During the gestational period, women prepare for the birth of the child, experiencing moments of personal fulfillment, satisfaction, happiness, expectations, but, also, worry, anxiety, doubts, anguish, insecurities and fear. Pregnancy is a significant event for women and their families.1-2 With the arrival of a baby with congenital malformation, feelings arise that break with the idealization of a perfect child, accentuating the gap between what one imagined and/or desired and what presents itself in reality, bringing to light the transformation of the imagined reality, in a very particular way for the mothers - and those who with her were involved with it, generating an emotional exhaustion, with alterations in plans and routines,1 and life.

Society establishes and values standards of strength, effectiveness, beauty and perfection, with emphasis in the child’s efficiency and health.3 In general, the child is not expected to get sick, however, when there is no favorable prognosis, this situation can be considered hopeless, especially when there is a possibility that the child may die,4 or live in a sickness situation. It began in the Brazilian northeast, triggering a strong social commotion in Brazil, marking a before and after in women lives, whose children were affected by microcephaly associated with neurological and cognitive alterations, as a consequence of congenital infection by Zika virus.5-6

In August 2015, neuropediatricians from public hospitals in Recife/Pernambuco, Brazil, identified an increase in microcephaly cases associated with brain anomalies, observing, from there on, what would become a new nosological entity. Such a fact was set up as a possibility for an unique experience.6However, while the relationship between Zika virus and microcephaly was investigated, researchers have pointed out that it could be a congenital syndrome with several symptoms, with neurological impairment at birth, and may be accompanied by several complications. The Congenital Zika virus Syndrome (CZVS) started to be described.7 The situation worsened and, in February 2016, the World Health Organization (WHO) issued a global emergency situation.8

Microcephaly is the most conspicuous feature of the CZVS, which encompasses signs and symptoms that compromise brain development and adequate central nervous system function in newborns.9 Thus, in the reported cases, it became important to deepen the knowledge about the Zika virus in pregnancy and its possible implications, to plan actions regarding prevention and promotion to the health of the mother and the newborn, as well as to offer prenatal follow-up of infected pregnant women.10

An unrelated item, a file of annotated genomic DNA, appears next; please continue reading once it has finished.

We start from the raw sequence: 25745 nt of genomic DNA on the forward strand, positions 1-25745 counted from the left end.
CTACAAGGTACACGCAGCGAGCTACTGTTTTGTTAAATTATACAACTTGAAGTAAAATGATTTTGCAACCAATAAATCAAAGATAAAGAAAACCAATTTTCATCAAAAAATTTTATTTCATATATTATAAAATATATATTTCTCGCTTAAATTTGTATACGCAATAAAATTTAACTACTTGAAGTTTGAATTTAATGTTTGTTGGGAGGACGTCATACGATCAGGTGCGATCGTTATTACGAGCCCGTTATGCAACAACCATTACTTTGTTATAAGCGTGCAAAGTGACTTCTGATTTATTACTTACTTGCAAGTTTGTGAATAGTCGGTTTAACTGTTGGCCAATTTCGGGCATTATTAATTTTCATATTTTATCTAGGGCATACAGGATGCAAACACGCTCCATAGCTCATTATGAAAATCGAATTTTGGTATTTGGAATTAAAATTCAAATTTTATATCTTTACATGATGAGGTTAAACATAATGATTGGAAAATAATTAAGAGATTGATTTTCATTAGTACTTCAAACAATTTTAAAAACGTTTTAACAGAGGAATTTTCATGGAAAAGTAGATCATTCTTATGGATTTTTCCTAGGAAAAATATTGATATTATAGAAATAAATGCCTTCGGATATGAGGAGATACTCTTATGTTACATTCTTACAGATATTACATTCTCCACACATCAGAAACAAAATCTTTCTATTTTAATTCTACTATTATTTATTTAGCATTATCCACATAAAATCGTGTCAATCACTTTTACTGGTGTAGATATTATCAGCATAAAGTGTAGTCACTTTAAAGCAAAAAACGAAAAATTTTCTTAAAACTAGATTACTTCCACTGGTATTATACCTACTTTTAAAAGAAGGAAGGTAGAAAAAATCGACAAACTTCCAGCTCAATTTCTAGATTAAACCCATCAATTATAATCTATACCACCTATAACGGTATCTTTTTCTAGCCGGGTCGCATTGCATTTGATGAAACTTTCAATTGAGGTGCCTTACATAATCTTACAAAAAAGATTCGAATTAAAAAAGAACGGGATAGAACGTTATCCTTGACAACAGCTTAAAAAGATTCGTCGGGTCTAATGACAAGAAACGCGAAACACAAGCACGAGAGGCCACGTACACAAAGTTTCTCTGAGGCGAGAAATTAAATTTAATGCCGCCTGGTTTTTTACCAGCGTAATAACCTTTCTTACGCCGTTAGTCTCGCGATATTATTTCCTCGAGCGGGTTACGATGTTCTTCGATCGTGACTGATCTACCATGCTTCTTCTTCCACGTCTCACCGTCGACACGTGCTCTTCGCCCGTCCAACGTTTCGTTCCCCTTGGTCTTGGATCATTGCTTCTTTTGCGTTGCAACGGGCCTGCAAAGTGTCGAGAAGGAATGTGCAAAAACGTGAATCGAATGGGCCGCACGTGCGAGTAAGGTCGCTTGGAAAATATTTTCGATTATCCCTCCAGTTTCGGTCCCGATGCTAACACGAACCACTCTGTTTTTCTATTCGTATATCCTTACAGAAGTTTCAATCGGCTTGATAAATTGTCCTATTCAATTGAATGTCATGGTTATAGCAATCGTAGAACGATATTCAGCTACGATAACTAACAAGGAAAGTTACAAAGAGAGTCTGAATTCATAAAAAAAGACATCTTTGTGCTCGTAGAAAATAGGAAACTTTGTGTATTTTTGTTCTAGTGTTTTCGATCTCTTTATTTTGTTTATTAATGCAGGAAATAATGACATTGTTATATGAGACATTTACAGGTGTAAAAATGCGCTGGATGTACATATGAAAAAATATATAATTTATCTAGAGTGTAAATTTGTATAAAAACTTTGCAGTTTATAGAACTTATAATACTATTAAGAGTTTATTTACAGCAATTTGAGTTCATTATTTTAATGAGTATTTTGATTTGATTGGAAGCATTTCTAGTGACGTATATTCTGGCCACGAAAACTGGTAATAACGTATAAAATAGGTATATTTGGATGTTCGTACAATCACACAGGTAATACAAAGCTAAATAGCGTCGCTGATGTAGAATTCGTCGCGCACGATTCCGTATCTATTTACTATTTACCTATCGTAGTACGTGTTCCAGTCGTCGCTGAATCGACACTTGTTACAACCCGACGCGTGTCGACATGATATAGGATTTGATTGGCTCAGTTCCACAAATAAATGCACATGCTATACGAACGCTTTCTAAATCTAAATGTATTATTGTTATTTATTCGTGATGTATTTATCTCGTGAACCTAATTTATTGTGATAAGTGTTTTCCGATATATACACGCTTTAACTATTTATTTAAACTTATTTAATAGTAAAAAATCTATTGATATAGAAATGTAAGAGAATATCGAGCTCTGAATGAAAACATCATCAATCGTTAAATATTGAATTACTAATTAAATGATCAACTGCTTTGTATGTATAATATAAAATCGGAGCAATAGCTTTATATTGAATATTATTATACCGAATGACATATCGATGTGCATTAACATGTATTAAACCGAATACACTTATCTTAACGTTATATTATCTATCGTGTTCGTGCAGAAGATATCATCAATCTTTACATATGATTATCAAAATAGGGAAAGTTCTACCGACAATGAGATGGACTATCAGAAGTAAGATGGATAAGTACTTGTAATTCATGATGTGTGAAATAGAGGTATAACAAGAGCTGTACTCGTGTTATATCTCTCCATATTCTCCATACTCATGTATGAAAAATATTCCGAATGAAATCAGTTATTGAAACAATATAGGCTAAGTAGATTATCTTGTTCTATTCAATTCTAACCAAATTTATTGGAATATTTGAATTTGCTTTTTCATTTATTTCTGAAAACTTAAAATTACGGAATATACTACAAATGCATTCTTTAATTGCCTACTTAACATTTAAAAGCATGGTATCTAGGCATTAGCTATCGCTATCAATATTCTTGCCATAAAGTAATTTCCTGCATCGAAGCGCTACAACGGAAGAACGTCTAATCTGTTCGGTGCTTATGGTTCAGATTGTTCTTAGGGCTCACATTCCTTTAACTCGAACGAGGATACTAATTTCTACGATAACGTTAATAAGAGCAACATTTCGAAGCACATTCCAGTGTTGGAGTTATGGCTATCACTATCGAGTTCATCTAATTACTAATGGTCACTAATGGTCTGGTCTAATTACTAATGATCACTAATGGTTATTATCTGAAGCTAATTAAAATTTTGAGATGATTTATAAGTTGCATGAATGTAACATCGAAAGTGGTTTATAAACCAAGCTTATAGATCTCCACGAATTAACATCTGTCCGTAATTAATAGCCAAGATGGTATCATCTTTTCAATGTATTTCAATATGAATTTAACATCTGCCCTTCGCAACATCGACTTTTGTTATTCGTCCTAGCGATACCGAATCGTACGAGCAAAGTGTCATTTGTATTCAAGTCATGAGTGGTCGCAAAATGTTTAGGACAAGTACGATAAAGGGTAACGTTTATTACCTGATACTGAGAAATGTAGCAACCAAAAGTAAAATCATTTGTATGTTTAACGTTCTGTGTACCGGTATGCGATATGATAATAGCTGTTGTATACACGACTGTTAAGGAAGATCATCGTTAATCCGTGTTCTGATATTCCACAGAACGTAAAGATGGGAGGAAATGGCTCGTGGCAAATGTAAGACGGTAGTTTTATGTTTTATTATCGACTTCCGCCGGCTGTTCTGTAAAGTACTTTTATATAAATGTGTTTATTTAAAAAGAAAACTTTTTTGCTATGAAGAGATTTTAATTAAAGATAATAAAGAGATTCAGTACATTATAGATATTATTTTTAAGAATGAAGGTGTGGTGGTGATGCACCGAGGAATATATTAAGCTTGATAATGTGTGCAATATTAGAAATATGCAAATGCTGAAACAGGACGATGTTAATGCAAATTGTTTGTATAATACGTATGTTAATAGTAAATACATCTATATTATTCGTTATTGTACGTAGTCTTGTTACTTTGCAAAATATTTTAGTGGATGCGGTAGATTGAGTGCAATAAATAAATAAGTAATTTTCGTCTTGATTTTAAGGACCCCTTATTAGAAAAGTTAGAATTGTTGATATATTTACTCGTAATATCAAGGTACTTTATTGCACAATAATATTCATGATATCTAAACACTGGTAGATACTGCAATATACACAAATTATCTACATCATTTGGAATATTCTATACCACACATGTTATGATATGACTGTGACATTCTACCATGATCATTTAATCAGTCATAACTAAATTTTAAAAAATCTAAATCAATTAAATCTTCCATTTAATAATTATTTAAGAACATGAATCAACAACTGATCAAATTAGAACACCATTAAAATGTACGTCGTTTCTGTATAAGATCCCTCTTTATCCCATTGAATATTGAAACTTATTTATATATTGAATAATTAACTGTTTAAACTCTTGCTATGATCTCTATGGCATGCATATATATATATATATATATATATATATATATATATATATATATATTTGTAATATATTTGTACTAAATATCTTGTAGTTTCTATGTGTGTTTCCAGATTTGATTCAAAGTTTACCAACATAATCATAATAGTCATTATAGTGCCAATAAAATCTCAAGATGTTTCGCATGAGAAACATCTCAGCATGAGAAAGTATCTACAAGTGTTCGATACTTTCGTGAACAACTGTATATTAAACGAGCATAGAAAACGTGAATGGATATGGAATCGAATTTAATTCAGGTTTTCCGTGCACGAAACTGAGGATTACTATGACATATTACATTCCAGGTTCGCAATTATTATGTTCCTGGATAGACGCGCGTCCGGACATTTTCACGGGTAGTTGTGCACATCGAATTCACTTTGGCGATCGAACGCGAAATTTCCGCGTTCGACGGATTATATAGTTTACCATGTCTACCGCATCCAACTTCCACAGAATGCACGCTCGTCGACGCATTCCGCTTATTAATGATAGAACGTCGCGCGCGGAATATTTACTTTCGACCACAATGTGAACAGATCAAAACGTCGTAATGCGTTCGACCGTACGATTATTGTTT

The effects of infection caused by the virus struck the population, researchers, professionals and health authorities in Brazil and in the world.11 A study accomplished in João Pessoa/PB, among mothers of children with microcephaly, revealed that, when they became aware of the knowledge regarding the diagnosis, many doubts have emerged about the disease, since its origin, probable consequences for the baby, as well as uncertainty about treatments and sequelae,12 highlighting that it is necessary to know more about the Zika virus and its possible complications,13 as well as the effects and repercussions on the lives of women, mothers of children in this condition, their families, and, in an ampler instance, the implications for the (re) organization of the system, services and actions in healthcare, besides social mobilization.

The Zika virus epidemic showed a concrete effect on the lives of these women, mostly poor, living in northern regions of the country.14 Given an infection for which there is no specific protection and with teratogenic potential, data inaccuracy and lack of knowledge on the virus, as well as its consequences may influence directly on the vulnerability of mothers, emerging, during pregnancy, the fear that the child might be affected by microcephaly.12-3 From the CZVS diagnosis, coping and adaptation become important concerns, once that it affects children of women who live with the mosquito vector as part of everyday life for more than four decades, making difficult the understanding and acceptance of the consequences today.15

In a research, in the first reference hospital in Campina Grande/PB, women recognized themselves as a community of victims for the epidemic, comparing the effects of Zika virus on their children, also explaining the relation of the sequelae in children with the infection at the beginning of the gestation.15